Secondly, some European nations are slowly awakening to the reality of tomorrow’s energy procurement. The heralded Southern Gas Corridor - facilitating delivery from Azerbaijan, Turkmenistan, and probably Iran and Iraq - increasingly looks like a less viable alternative to Gazprom.

With the hostilities in Iraq, the heating up of another war of words between President Donald Trump’s America and Iran, and the unwillingness of China to share the hydrocarbon riches of Turkmenistan - only Azerbaijan looks ready and able to feed gas to European consumers.

There’s no doubt Baku will honor the commitment to ship 16 bcma to Turkey and Europe through the TANAP/TAP pipeline after 2018.

However, the actual volumes of gas found under the Caspian seabed will not last for more than 40 years, experts estimate - which undermines the promised surge of Azeri gas deliveries to Europe.

Then again, the offshore location of gas fields demands sophisticated technology and it affects the final price. Caspian gas is not cheap. Moreover, if heavy winds and storms rage over the “watery plain,” extraction has to be halted. It does not make for sustainable production and shipment.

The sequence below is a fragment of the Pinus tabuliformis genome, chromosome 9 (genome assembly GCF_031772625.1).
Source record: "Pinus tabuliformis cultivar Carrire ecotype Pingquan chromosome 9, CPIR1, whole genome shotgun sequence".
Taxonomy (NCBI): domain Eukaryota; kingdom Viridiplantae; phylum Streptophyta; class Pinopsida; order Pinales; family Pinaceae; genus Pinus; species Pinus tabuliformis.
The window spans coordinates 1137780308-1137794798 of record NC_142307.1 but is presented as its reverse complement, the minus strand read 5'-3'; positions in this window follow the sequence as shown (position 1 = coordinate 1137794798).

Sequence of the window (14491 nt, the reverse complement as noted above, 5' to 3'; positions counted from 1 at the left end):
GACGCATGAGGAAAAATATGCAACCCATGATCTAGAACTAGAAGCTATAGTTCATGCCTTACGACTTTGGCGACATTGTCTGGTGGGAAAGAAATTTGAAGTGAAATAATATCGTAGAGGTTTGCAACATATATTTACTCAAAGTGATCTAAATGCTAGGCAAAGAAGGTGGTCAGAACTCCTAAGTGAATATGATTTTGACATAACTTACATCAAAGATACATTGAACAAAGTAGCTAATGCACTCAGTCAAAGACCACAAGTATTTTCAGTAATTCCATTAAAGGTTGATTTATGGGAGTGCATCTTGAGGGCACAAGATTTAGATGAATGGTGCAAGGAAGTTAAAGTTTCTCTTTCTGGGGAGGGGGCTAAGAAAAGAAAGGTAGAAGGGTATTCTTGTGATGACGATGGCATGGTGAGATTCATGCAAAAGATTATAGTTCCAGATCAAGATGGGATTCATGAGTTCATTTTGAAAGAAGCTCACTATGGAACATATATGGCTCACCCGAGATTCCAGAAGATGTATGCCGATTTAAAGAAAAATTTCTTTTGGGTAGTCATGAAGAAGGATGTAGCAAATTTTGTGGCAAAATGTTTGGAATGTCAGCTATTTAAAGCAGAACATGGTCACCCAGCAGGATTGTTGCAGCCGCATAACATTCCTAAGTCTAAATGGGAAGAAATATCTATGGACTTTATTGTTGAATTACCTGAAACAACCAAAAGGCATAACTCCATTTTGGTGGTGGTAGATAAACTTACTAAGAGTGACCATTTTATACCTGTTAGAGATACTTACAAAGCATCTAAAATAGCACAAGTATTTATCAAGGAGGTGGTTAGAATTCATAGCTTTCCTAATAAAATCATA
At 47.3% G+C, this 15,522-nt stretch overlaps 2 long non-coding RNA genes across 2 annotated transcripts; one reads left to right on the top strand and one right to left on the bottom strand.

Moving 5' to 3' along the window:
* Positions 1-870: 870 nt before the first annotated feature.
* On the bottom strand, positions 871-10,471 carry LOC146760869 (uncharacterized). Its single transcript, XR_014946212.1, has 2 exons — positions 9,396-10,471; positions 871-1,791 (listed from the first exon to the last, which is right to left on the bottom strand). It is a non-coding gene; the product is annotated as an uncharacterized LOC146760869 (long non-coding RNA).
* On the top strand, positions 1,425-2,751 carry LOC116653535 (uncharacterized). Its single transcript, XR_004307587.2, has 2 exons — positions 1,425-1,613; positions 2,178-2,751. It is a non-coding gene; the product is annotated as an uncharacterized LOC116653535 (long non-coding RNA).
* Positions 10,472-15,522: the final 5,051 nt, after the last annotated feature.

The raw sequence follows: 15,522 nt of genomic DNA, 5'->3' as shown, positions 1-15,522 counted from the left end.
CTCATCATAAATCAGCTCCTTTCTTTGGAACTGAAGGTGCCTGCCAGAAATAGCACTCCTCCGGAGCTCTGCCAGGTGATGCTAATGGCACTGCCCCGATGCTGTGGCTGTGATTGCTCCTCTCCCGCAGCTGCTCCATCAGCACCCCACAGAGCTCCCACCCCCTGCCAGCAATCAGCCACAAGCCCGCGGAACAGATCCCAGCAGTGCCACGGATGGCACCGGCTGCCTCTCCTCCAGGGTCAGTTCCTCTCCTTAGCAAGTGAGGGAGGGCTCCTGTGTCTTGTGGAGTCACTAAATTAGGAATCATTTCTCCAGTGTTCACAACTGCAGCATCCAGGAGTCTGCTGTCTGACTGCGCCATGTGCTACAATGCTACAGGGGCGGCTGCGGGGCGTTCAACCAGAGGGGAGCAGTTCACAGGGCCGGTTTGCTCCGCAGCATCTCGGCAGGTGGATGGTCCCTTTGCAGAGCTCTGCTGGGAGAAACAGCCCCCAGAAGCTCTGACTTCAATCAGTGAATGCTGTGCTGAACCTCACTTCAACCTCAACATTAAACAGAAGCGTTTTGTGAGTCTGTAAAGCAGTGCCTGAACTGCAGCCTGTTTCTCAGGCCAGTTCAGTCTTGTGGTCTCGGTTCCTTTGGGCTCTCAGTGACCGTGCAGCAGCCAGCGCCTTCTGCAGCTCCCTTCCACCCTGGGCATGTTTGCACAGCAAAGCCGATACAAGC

Turkey, where gas demand growth is the second highest in the world, trailing only China, is well aware of it, and would feel more comfortable with cheaper Russian or Iranian gas.

The intrinsic handicaps of Azeri gas deliveries, the yet unmaterialized phantoms of the offshore Eastern Mediterranean exports to Europe, and the highly priced LNG cargoes from Qatar and the U.S. can hardly substitute the cheap pipeline shipment of Siberian gas.

Does anyone remember the Nabucco pipeline project thought to be sourced with gas from Caspian fields? It was an epic fail of pan-European proportions.

Diplomatic feather in a cap

After the downing of the Russian Su-24 military jet by the American-built Turkish Air Forces’ fighter, no one expected bilateral relations to recover in a matter of seven months.

The brutal murder of Russian Ambassador Andrei Karlov on Dec. 19, 2016 in Ankara could have derailed the rapprochement. It did not happen.

Today, after the launch of Turkish Stream the malevolent naysayers have ended up disillusioned once again. Another formidable, albeit cut to size, infrastructure project with commercial and geopolitical consequences has started to take shape.

It’s too tempting not to note that #Russiansdidit by propping up the never easy, always turbulent yet inherently beneficial (when on the right track) relationship with it closest southern “big” neighbor, Turkey.

Read more: Have Putin and Erdogan managed to strike a deal?>>>